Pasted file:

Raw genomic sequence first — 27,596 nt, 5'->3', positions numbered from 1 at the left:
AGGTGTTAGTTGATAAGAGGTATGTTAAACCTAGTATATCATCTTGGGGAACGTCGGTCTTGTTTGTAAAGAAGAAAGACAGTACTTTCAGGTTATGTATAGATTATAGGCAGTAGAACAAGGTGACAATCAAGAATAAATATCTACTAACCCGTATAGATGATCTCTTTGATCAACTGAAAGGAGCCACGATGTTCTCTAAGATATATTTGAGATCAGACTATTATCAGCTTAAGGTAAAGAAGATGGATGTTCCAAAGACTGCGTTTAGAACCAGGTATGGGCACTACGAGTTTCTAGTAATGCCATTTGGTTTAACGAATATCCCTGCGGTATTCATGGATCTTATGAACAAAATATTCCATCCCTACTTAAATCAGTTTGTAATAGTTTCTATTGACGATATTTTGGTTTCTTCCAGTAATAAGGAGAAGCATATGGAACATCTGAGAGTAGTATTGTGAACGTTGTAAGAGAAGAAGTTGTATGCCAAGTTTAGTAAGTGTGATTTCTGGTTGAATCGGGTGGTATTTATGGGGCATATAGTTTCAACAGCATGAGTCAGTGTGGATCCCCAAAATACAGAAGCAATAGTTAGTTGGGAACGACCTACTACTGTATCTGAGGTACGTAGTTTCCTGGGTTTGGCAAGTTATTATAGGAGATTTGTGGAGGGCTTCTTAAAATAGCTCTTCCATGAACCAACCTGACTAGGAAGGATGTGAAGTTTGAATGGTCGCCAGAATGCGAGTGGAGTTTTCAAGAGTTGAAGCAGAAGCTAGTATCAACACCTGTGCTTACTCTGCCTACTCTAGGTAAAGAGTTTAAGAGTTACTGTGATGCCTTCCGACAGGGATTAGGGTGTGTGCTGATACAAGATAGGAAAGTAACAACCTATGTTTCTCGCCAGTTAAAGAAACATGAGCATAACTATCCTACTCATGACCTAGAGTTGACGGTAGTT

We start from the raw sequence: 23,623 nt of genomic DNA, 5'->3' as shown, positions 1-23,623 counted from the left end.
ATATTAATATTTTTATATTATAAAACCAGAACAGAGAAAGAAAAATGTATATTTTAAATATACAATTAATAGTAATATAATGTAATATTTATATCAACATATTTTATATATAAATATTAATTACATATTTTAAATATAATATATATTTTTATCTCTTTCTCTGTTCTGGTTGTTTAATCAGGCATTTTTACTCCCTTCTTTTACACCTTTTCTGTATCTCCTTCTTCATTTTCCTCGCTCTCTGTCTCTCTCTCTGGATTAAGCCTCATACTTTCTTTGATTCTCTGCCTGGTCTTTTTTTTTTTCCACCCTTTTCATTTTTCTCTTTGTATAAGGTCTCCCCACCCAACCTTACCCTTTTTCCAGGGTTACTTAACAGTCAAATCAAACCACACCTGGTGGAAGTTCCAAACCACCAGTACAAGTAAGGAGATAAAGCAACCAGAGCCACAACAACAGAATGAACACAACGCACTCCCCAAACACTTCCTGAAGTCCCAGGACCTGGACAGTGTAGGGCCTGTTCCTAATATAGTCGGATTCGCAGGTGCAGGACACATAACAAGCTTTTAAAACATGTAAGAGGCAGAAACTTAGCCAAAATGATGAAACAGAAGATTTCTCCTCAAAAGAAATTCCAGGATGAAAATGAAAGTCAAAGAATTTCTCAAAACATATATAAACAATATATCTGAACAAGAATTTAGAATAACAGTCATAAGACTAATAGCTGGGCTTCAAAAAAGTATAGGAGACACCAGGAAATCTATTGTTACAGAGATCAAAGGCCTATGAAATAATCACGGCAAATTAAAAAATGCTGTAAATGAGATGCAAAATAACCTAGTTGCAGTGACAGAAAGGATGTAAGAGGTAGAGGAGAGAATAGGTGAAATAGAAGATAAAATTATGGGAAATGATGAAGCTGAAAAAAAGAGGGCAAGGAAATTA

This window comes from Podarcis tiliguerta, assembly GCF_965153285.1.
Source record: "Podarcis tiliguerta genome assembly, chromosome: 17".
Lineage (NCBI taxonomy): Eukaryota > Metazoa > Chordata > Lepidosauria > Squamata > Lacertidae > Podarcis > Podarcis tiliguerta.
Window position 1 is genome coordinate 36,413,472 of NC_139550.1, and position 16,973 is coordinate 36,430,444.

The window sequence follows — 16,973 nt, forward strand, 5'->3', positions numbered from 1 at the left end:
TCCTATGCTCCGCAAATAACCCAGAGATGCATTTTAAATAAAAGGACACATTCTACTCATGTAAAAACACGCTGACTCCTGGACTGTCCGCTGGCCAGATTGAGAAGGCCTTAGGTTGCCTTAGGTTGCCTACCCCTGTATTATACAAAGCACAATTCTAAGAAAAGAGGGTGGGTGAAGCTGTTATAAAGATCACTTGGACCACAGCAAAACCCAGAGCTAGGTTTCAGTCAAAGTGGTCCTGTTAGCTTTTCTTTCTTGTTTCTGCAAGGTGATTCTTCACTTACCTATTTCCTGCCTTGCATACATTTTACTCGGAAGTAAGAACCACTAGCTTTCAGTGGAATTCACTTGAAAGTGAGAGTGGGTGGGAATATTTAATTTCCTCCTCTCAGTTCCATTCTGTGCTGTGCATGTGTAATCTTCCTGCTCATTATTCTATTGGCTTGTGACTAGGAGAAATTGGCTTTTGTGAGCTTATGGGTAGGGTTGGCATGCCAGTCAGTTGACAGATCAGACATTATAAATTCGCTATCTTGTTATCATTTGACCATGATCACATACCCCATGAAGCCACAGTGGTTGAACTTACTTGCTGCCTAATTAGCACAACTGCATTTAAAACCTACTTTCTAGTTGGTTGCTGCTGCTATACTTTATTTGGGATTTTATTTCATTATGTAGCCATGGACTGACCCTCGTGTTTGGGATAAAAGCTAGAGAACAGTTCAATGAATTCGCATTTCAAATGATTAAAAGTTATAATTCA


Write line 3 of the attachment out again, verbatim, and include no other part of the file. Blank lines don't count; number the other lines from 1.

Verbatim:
We start from the raw sequence: 23,623 nt of genomic DNA, 5'->3' as shown, positions 1-23,623 counted from the left end.